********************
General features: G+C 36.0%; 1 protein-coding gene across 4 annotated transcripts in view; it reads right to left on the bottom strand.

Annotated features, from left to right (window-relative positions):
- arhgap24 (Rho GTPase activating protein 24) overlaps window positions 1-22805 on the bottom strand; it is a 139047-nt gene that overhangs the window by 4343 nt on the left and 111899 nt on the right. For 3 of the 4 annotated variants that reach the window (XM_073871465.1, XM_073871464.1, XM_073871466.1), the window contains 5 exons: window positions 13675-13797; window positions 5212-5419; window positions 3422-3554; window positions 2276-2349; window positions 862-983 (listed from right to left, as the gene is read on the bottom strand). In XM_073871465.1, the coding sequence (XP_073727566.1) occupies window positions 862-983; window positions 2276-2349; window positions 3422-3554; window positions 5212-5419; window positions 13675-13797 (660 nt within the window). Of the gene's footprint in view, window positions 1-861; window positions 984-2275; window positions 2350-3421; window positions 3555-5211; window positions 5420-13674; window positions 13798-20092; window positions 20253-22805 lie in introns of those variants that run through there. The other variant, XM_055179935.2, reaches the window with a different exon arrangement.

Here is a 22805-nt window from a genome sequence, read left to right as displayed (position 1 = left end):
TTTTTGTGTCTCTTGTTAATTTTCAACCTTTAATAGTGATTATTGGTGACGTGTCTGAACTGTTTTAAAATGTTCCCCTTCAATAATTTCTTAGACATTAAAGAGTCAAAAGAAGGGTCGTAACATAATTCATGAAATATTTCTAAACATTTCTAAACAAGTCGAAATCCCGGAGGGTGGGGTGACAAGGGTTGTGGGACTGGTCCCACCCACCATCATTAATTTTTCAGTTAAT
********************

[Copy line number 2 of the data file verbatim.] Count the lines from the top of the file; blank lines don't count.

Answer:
Annotated features, from left to right (window-relative positions):